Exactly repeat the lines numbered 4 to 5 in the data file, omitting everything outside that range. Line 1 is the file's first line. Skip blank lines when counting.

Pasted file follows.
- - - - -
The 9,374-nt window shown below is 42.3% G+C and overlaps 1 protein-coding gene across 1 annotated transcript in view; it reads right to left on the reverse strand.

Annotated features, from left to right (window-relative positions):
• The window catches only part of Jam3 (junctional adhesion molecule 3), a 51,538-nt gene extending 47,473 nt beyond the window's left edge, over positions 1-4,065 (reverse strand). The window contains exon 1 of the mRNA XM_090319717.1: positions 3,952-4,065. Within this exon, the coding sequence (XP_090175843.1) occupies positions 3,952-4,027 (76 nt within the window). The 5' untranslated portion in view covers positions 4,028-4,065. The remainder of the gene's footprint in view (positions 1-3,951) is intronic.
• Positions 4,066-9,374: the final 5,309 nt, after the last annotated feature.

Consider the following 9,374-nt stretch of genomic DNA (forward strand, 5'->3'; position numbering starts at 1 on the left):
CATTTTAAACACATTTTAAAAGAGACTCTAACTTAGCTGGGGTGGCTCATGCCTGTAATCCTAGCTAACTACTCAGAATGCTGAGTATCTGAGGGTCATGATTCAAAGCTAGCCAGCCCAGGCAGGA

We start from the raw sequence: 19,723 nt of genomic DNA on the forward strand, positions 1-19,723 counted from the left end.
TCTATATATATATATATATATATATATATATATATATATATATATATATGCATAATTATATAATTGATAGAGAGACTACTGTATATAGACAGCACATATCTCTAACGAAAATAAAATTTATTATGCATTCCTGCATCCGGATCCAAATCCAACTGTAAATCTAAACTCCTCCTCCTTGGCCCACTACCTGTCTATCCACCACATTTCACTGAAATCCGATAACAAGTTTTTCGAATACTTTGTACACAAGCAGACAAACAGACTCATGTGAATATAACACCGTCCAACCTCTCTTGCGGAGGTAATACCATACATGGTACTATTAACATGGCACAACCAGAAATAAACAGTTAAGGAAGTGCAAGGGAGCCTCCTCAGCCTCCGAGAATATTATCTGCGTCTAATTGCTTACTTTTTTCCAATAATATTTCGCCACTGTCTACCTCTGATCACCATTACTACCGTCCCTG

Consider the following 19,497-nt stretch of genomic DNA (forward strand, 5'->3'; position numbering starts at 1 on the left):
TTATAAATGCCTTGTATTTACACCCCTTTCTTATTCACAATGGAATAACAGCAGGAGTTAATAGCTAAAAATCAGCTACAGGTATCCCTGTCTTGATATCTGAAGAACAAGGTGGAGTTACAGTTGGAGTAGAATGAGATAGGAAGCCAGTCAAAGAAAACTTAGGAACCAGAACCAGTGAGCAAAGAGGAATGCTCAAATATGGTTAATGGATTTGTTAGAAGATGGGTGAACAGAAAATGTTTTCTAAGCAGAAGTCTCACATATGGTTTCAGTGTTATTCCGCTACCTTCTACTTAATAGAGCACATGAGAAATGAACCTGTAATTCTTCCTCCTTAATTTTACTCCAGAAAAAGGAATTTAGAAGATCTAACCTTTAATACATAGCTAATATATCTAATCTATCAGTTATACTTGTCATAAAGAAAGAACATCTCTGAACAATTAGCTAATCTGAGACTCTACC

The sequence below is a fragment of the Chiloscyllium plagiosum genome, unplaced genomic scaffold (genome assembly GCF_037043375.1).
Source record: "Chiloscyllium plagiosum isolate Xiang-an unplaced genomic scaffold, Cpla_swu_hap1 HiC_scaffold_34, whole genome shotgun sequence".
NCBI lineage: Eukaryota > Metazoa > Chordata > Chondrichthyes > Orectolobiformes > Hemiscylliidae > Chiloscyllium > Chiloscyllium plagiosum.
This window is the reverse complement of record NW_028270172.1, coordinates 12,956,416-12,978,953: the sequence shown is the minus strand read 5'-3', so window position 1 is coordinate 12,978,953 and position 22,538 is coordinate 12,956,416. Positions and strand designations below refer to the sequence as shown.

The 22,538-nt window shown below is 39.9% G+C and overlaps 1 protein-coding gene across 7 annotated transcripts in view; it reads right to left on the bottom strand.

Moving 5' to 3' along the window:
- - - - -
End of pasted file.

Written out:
• Positions 4,066-9,374: the final 5,309 nt, after the last annotated feature.

Consider the following 9,374-nt stretch of genomic DNA (forward strand, 5'->3'; position numbering starts at 1 on the left):